This idea of functional fitness is a critical component of the U.S. military training. According to the Mayo Clinic, “Functional fitness exercises train your muscles to work together and prepare them for daily tasks by simulating common movements you might do at home, at work or in sports. While using various muscles in the upper and lower body at the same time, functional fitness exercises also emphasize core stability.”

This study produced four important findings. Here are the highlights.

  1. Over the eight-week study, every athlete experienced an increase in their work capacity, measured in terms of power output, with an average increase of 20 percent.  Therefore, we believe the CrossFit program was successful in increasing every athlete’s general level of physical fitness.  
  2. While those athletes that were least fit at the beginning of the study saw the largest net gains in work capacity, even the most-fit athletes in the study experienced significant gains.  The results of our study indicate that above average athletes overall work capacity increased 14.38 percent.  One of our most fit athletes, with considerable CrossFit experience, saw a gain of 28.3percent in overall work capacity.  
  3. Despite a generalized training program that did not specifically train the athletes for any of the assessments, the athletes’ performance on the assessments improved.  For example, on the one repetition maximum weight deadlift assessment, the athletes mean increase in work capacity increased 21.11 percent. These results lead to the conclusion that generalized training can prepare athletes for unknown and unknowable events, a crucial capability in combat, and can produce improvement in specialized events despite non-specialized training.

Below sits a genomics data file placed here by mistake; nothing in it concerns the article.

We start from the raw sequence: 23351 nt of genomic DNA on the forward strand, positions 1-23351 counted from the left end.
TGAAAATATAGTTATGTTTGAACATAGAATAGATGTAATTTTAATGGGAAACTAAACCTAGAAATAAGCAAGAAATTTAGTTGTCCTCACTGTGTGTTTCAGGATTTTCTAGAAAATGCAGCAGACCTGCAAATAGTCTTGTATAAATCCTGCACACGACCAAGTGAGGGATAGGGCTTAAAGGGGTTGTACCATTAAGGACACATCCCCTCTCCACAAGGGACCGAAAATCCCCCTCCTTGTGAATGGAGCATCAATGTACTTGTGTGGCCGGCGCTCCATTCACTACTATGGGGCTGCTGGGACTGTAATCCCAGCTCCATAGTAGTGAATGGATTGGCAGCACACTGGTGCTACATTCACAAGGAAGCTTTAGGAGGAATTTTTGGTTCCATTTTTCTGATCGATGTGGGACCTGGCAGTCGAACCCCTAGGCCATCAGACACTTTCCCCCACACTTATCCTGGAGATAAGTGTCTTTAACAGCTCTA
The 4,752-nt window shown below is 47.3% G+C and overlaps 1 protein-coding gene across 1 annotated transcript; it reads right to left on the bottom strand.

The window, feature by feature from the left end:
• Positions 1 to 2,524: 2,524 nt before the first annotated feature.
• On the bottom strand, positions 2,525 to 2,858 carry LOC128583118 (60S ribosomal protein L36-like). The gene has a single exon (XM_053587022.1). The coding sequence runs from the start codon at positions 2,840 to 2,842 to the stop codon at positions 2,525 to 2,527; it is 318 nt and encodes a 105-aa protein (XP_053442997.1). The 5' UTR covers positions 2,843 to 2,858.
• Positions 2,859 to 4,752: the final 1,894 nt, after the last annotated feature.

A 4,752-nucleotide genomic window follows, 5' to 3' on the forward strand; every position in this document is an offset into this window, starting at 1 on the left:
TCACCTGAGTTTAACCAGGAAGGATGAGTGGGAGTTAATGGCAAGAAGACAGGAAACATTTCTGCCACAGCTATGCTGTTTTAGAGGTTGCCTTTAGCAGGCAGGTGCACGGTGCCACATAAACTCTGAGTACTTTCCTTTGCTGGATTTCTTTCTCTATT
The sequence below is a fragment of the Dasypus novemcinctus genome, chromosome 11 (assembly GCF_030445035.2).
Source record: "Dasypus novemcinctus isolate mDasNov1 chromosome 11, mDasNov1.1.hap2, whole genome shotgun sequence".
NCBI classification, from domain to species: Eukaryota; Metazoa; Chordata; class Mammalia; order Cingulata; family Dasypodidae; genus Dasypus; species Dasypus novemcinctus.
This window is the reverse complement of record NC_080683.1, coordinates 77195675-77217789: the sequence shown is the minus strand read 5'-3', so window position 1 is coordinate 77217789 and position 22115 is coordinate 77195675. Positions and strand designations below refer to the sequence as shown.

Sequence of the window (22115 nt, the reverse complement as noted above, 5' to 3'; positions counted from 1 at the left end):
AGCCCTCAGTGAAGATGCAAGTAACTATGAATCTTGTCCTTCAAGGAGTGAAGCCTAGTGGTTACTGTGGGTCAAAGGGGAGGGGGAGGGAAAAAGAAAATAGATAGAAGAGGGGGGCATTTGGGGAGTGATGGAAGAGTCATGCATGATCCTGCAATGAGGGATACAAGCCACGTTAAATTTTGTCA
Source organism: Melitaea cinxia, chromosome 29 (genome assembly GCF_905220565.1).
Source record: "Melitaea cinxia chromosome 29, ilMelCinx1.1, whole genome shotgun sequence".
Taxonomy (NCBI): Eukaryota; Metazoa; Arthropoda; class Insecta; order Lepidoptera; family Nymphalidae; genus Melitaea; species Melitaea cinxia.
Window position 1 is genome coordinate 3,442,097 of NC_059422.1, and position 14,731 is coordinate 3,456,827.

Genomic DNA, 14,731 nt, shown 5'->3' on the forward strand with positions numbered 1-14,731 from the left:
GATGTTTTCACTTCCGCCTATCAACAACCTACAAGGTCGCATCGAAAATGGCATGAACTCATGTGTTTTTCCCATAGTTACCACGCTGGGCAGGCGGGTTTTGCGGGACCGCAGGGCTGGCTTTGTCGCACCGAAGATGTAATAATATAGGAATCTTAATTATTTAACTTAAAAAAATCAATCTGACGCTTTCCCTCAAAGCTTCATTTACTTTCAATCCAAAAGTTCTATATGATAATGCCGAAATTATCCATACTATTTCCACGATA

4. Generally the athletes in the study experienced relatively equal increases in power output in each of the assessments.  This indicates a balanced increase in performance across metabolic pathways and across the ten general physical skills.  We believe the consistency of improvement across assessments validates the CrossFit program’s claim that it produces a broad and inclusive brand of fitness.  

CrossFit is Making the Army of One Stronger

The current lack of physical fitness among young people is sad. However, if this condition impacts our U.S. fighting forces, the situation becomes more dire than merely sad. It becomes one of national concern. For its part, the U.S. Army has seen the benefit of CrossFit in preparing its recruits for physical challenge of combat and made the training its Physical Readiness Training (PRT) program.

As for those young people in high school and college, especially those who are contemplating a military enlistment, getting involved in CrossFit training would be highly advisable. If you’ve been in the military and have benefitted from CrossFit training, contact us and let us share your story with our readers.